Advancing Sexual and Reproductive Health and Rights
International Perspectives on Sexual and Reproductive Health
Volume 37, Number 3, September 2011

In Nigeria, Migrant Youth Are More Likely Than Others to Have Had Sex

Nigerian youth who have migrated to a rural area, whether from an urban region or another rural site, are more likely than nonmigrants to have had premarital sex, a recent study suggests.1 In a national sample of unmarried 15–24-year-olds, 46% of migrants to rural areas reported having had sex, compared with 30–32% of rural and urban nonmigrants. In multivariate analyses, migrants to rural areas, whether from urban locations or rural ones, had 20% higher odds of having had premarital sex than did rural non-migrants (odds ratios, 1.2 for each). Religion, ethnicity and education were also associated with having had sex before marriage.

Studies from a variety of developing and developed countries have found elevated rates of risky sexual behavior among migrants. A variety of explanations have been suggested for these findings, including individual characteristics (migrants may be prone to risky behavior), separation from partners and exposure to less restrictive social norms. Some evidence has implicated migrants in fostering the spread of HIV in parts of Africa.

To explore the relationship between migration and sexual behavior, researchers analyzed data from the nationally representative 2008 Nigeria Demographic and Health Survey. The investigators focused on responses from 10,865 unmarried males and females aged 15–24, as these youth are more likely than their married peers to experience undesirable outcomes from sex. Survey respondents provided a wide range of demographic and behavioral information. Responses to questions on current and previous places of residence were used to classify respondents into six groups: two nonmigrant categories (rural and urban) and four migrant categories (rural–rural, rural–urban, urban–rural and urban–urban). If a participant had lived in three or more places, only the two most recent were used for the migration classification. Respondents also indicated whether they had ever had sex and, if so, their age at initiation. Other key variables included gender, educational attainment, religious affiliation (Catholic, other Christian, Muslim or other), employment (formally employed, self-employed or unemployed), wealth (categorized into quintiles on the basis of household possessions), ethnicity (the country's 169 ethnic groups were classified into six major categories) and media exposure.

In addition to compiling descriptive statistics, the researchers performed discrete-time hazard regression analyses to identify predictors of premarital sex. Each year of a respondent's life from age 10 to 24 (up to and including the year of sexual debut) was treated as a separate event; thus, a respondent who had had sex for the first time at age 17 provided eight person-years of data—seven without sexual initiation and one with it. Overall, the researchers analyzed 91,354 person-years of data.

At the time of the survey, respondents had a mean age of 19. Most had a secondary or higher education (78%) and were not working (59%). Sixty-one percent lived in rural areas. Two-thirds had never migrated and had always lived in a rural area (45%) or an urban one (20%); 15% had moved between urban areas, 8% between rural areas, and the remainder from urban to rural regions (9%) or vice versa (3%). Slightly more than one-third (35%) of respondents had ever had sex; the proportion was higher among three of the migrant groups (urban–urban, urban–rural and rural–rural) than among the two nonmigrant groups (41–46% vs. 30–32%).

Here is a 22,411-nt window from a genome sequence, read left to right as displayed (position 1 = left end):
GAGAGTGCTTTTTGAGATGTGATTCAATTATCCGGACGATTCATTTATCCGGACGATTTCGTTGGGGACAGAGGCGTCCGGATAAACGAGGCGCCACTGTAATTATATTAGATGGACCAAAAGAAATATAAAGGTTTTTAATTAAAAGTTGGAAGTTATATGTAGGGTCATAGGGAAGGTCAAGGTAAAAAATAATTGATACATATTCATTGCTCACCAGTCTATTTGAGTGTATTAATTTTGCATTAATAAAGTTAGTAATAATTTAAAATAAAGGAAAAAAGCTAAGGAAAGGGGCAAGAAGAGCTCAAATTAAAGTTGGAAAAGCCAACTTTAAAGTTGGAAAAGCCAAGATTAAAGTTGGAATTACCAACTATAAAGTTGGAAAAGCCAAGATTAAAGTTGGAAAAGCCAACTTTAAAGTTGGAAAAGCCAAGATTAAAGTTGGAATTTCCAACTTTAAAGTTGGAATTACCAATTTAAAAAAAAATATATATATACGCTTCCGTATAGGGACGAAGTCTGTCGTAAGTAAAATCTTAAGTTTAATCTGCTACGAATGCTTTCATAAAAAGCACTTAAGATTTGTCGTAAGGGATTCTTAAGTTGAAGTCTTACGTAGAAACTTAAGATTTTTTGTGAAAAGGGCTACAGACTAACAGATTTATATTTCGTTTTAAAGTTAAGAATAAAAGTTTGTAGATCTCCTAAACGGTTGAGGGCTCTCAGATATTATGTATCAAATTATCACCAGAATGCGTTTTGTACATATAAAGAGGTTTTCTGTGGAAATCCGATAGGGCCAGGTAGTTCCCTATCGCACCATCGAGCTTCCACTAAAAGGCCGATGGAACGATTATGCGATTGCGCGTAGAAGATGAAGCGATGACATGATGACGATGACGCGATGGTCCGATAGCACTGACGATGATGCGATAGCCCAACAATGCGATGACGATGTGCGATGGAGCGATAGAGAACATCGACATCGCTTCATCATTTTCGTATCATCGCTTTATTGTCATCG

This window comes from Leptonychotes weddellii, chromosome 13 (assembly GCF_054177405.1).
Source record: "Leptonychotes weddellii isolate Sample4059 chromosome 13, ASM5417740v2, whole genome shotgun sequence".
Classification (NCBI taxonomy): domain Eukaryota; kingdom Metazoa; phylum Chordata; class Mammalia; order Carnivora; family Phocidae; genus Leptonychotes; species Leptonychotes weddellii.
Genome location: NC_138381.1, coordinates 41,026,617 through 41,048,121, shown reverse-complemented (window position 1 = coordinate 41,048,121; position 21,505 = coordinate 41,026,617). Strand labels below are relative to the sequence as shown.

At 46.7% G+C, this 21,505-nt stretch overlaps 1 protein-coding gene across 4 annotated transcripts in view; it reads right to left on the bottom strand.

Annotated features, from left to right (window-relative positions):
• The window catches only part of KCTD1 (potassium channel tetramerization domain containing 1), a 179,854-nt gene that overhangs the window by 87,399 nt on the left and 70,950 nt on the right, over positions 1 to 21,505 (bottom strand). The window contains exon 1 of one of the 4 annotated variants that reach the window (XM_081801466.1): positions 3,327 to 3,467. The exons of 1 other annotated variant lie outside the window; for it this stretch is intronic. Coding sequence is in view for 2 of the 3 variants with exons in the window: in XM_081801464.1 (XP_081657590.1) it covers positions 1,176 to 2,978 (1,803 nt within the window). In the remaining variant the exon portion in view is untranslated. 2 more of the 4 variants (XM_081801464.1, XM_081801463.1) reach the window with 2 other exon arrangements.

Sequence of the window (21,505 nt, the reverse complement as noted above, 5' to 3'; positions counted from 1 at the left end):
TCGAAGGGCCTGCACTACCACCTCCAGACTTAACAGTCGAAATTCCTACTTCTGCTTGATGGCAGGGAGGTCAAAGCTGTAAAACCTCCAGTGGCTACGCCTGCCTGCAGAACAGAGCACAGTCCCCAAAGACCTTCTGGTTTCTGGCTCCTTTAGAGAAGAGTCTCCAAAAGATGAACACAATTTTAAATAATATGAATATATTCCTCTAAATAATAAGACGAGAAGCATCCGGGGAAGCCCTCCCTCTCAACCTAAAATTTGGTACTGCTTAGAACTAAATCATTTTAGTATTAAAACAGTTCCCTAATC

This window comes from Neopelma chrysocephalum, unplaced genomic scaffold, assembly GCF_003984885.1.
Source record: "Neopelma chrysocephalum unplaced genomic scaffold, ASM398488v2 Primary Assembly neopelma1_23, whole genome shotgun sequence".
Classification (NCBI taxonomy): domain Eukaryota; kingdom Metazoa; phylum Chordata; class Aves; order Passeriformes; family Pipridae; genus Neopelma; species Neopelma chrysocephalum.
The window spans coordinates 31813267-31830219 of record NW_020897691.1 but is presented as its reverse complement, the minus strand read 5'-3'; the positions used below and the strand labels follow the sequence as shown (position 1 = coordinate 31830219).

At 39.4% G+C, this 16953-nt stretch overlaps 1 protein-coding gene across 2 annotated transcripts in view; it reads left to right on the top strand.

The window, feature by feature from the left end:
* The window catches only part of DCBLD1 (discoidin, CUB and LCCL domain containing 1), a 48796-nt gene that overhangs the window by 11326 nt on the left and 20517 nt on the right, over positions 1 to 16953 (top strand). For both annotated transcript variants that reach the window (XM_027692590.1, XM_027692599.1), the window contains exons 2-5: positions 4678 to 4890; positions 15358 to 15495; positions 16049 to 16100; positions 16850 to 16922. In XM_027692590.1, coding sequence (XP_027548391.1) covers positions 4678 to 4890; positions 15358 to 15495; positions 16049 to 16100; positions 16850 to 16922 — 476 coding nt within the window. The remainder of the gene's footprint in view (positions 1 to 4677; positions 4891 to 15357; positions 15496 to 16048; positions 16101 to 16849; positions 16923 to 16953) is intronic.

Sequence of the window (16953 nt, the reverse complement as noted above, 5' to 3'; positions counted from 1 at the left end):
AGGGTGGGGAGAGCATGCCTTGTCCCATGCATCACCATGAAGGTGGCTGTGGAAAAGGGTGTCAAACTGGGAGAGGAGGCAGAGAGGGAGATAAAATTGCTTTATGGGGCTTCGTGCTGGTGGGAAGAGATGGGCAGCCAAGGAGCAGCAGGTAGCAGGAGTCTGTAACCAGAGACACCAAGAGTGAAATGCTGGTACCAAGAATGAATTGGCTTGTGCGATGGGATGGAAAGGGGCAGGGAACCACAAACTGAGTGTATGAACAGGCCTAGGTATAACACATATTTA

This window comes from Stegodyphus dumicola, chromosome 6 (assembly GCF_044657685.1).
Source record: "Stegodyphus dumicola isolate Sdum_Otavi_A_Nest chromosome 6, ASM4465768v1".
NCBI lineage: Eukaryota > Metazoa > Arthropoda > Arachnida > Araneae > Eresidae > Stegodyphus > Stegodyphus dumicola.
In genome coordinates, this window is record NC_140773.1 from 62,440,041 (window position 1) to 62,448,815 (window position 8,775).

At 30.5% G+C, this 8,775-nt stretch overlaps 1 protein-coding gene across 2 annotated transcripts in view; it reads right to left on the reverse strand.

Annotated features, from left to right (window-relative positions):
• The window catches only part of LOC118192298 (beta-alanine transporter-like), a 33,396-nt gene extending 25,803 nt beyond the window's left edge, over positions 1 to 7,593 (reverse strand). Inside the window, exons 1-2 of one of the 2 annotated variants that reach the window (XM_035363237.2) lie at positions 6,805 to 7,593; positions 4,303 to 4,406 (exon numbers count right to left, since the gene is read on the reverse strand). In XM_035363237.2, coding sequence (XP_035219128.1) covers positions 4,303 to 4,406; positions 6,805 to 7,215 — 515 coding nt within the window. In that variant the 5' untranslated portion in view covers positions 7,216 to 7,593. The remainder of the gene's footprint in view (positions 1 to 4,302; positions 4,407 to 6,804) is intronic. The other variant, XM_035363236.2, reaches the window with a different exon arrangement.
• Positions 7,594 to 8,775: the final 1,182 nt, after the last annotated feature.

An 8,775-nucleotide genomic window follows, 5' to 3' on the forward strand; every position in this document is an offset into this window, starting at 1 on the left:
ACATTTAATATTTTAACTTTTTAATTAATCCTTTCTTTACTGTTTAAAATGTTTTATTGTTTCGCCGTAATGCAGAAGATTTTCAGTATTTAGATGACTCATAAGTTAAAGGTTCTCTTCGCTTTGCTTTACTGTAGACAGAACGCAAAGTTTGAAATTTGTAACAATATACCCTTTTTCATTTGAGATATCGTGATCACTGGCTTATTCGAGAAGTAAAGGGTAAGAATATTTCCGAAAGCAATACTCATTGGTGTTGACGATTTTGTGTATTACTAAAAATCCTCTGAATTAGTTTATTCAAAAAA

In unadjusted hazard models, the odds of sexual initiation were higher among all four migrant groups than among rural nonmigrants (odds ratios, 1.2–1.5). After adjustment for social and demographic variables, two of these associations disappeared, but the odds of initiation remained elevated among urban–rural and rural–rural migrants (1.2 for each). Catholics, other Christians and members of traditional sects were more likely than Muslims to have had premarital sex (1.3–1.4). In addition, having had premarital sex was positively associated with age, education and employment. Ethnicity was among the most important predictors of premarital sex: Members of the Niger Delta ethnic groups were more than 10 times as likely as individuals of Hausa-Fulani and ?Kanuri ethnicity to have had premarital sex (10.9), and several other ethnic groups also had highly elevated odds (5.3–8.3).

The finding that migration, or at least certain types of migration, is associated with premarital sex in Nigeria is consistent not only with the literature for other countries, but also with research indicating that migration from urban to rural areas has been an important transmission route for HIV in Nigeria, according to the authors. They note that the elevated odds of premarital sexual debut among rural–rural migrants suggests that this "hitherto neglected" group may warrant greater attention; providing these and other youth with opportunities to earn a living in their area of origin—thus addressing one of the key motivations for migration—"may be important for HIV/AIDS control." However, the researchers emphasize that migration is one of only several important factors associated with sexual behavior in Nigeria, which underscores "the need for behavior change policies and programs to be sensitive to the complex contextual nuances across youth groups" that influence the timing of sexual debut.—P. Doskoch


1. Mberu BU and White MJ, Internal migration and health: premarital sexual initiation in Nigeria, Social Science & Medicine, 2011, 72(8):1284–1293.